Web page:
Button Up Shirt Button Down Shirt What’s the Difference?

Button Up Shirt, Button Down Shirt, What’s the DifferenceAlright, gents. Those of you who know the difference between a button up shirt and a buttons down shirt get a gold star. For those of you who don’t know the difference—or didn’t realize there was a difference—don’t worry. We were just as confused, and we’ll happily share our newfound knowledge with you.

So, What's the deal with the button up shirt vs the buttons down?

The button up

Turns out, like other fashion rules, the truth about men’s shirts is sort of complicated. We’ll break it down for you this way:

Whether it’s a Charlie Harper-style cabana shirt or a tuxedo dress shirts, if a shirt uses buttons to close all the way up in the front, it’s a buttons-up shirts.

If a shirt buttons all the way up the front, and has buttons on the point of each side of the collar that buttons into the top portion of the shirt, it’s a button-down shirt. The buttons-down shirt got its start on the polo fields of jolly old England. Polo players, sick of having their shirt collars flop up as they charged down the field, had the bright idea of fastening them down. Somehow the look caught on, and eventually came to symbolize a preppy, casually elegant style.

So a button-down shirt is a type of button up shirt. But not every button up shirt is a button-down shirt. Makes sense, right?

Now, for “The Rules.”

It is acceptable to wear a casual short-sleeved button-up shirt if:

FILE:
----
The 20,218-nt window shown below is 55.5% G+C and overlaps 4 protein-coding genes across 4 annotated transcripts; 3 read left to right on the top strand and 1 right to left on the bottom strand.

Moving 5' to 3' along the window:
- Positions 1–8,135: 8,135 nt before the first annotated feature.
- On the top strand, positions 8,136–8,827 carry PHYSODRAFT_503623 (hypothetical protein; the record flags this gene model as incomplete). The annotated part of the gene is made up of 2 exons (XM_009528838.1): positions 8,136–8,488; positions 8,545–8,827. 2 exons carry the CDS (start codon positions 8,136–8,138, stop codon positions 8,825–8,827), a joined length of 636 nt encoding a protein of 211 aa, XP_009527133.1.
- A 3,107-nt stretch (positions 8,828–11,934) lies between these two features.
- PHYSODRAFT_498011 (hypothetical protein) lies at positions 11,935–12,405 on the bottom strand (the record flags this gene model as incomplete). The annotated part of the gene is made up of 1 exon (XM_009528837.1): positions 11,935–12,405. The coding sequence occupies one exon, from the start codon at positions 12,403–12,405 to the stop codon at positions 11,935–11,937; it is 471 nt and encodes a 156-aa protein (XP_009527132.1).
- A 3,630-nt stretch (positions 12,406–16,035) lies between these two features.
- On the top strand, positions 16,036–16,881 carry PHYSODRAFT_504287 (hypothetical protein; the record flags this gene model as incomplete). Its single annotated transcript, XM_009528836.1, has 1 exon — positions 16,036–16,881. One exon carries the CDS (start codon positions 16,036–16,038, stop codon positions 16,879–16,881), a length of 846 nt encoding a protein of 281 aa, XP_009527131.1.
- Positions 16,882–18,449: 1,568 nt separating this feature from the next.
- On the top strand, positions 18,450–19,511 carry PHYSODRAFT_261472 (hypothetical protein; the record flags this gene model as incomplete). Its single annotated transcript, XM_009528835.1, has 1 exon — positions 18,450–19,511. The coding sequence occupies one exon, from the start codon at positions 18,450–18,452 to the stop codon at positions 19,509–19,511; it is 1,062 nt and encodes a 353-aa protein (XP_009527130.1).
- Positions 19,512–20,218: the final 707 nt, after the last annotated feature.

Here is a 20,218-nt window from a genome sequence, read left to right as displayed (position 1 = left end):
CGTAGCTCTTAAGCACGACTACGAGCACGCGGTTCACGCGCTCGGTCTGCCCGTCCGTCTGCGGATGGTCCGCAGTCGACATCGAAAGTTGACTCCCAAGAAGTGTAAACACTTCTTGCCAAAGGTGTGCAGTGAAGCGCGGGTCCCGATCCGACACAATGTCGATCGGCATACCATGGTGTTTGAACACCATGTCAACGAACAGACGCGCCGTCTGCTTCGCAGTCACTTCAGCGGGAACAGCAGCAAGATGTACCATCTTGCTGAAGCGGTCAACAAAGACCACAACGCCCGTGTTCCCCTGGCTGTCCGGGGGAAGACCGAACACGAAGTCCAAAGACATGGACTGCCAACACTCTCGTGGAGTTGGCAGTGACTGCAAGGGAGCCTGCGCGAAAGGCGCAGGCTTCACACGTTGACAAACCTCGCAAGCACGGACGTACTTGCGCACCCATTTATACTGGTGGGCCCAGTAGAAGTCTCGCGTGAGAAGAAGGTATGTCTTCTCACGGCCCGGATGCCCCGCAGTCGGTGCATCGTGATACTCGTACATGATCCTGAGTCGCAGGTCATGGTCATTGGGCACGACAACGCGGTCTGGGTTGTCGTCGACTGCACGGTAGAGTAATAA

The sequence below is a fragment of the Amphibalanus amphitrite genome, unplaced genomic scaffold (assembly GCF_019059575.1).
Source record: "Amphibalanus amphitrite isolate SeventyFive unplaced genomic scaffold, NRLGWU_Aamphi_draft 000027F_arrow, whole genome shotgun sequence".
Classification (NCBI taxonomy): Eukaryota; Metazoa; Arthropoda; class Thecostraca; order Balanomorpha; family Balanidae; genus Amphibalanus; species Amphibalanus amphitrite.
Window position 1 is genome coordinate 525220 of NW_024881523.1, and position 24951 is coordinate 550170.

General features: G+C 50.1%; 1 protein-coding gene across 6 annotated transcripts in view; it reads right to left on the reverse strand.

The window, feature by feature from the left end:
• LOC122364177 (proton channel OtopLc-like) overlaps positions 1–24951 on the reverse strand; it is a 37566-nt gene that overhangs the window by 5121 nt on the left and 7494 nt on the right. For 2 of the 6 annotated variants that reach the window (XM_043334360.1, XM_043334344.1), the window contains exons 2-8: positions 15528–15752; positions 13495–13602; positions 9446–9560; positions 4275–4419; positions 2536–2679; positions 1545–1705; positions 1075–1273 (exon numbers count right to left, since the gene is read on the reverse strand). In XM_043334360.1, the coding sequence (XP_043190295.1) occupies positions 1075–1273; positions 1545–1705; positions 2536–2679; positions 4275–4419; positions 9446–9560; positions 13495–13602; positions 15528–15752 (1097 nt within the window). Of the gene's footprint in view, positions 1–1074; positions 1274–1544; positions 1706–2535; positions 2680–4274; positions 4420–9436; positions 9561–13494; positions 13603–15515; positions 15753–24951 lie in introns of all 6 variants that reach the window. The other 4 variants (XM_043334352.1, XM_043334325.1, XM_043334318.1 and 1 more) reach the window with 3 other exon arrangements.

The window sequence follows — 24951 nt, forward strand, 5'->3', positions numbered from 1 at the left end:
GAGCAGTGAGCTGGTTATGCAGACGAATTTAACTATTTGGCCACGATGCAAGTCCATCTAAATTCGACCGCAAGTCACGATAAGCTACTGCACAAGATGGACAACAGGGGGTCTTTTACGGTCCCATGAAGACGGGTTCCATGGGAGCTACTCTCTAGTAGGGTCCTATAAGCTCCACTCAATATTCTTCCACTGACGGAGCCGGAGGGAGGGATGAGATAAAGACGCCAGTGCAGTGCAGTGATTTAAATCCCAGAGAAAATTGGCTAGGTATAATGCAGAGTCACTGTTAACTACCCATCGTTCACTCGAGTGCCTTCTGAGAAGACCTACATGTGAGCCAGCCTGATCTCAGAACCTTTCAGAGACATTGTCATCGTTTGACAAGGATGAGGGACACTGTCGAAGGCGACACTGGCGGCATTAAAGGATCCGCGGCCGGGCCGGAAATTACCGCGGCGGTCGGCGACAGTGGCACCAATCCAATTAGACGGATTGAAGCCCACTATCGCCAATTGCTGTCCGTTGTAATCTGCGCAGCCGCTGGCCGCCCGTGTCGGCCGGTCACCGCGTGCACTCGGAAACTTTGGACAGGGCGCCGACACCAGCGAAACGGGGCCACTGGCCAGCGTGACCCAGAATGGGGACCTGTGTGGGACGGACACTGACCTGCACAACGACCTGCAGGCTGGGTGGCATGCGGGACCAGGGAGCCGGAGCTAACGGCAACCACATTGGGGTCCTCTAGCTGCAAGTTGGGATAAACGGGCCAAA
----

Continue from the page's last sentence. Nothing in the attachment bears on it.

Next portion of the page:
1. You are sitting in an actual cabana.
2. You are from Miami, currently in Miami, and currently poolside, on the beach, or grilling something.
3. Your job requires it.
4. It is 1983.
5. You are in your 20s and a hipster.
6. You belong to a bowling league.
7. You are a woman and the shirt is a blouse.

We know there are cool versions of the short-sleeve button-up shirt out there, but it’s a fine line and, unless you know you can pull it off, it’s a risky fashion move. Short-sleeved button-ups should be somewhat fitted and worn untucked with jeans and casual shoes.

It is acceptable to wear a long-sleeved flannel button-up shirt if:

1. You are a lumberjack of some kind.
2. You are an aspiring mountain man.
3. You are moving heavy furniture in the fall.
4. Your job requires it.

It is ONLY acceptable to wear a buttons-down shirt if:

1. You work in a casual office or it’s casual Friday at your swanky office.
2. You’re out with the guys at an upscale sports bar
3. You’re on a date at a semi-casual sit-down restaurant
4. You’re going anywhere you want to look put together but not stuffy, or your plan is to look dressy without wearing a tie.
5. Your job requires it.

You must wear a button-up dress shirt if:
1. You plan to wear a tie
2. You are going to a job interview at any place from which you seek gainful employment.
3. You are attending a formal or semi-formal wedding or cocktail party.
4. You are having dinner at an upscale restaurant.
5. Your swanky office job requires it.

Wondering what you should and shouldn’t wear with a button-down shirt? Well, a tie is a real no-no. Also, you must not, under any circumstances wear a button-down shirt with a suit. You can wear a buttons-down shirt with a nice pair of jeans (tucked in, please, with a proper belt), with khakis, or with slacks, and you can pair it with a sport coat.

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